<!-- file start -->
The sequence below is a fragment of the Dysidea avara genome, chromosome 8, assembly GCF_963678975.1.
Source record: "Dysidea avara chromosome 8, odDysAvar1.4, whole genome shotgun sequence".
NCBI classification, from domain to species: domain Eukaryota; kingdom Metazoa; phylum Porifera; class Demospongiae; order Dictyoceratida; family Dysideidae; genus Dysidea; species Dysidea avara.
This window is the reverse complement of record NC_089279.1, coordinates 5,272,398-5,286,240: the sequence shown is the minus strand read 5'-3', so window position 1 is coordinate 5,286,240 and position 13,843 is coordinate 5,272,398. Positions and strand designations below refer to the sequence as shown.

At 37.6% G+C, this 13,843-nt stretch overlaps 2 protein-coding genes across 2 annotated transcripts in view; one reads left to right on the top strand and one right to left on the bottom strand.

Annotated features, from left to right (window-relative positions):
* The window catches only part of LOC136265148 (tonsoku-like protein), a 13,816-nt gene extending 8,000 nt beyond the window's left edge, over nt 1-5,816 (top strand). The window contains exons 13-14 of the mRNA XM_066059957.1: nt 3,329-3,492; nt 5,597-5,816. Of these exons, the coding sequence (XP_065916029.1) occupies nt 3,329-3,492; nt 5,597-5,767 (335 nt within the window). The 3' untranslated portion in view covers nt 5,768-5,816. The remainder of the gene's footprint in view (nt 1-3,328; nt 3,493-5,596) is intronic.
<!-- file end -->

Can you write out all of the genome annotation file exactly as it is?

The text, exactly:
The sequence below is a fragment of the Dysidea avara genome, chromosome 8, assembly GCF_963678975.1.
Source record: "Dysidea avara chromosome 8, odDysAvar1.4, whole genome shotgun sequence".
NCBI classification, from domain to species: domain Eukaryota; kingdom Metazoa; phylum Porifera; class Demospongiae; order Dictyoceratida; family Dysideidae; genus Dysidea; species Dysidea avara.
This window is the reverse complement of record NC_089279.1, coordinates 5,272,398-5,286,240: the sequence shown is the minus strand read 5'-3', so window position 1 is coordinate 5,286,240 and position 13,843 is coordinate 5,272,398. Positions and strand designations below refer to the sequence as shown.

At 37.6% G+C, this 13,843-nt stretch overlaps 2 protein-coding genes across 2 annotated transcripts in view; one reads left to right on the top strand and one right to left on the bottom strand.

Annotated features, from left to right (window-relative positions):
* The window catches only part of LOC136265148 (tonsoku-like protein), a 13,816-nt gene extending 8,000 nt beyond the window's left edge, over nt 1-5,816 (top strand). The window contains exons 13-14 of the mRNA XM_066059957.1: nt 3,329-3,492; nt 5,597-5,816. Of these exons, the coding sequence (XP_065916029.1) occupies nt 3,329-3,492; nt 5,597-5,767 (335 nt within the window). The 3' untranslated portion in view covers nt 5,768-5,816. The remainder of the gene's footprint in view (nt 1-3,328; nt 3,493-5,596) is intronic.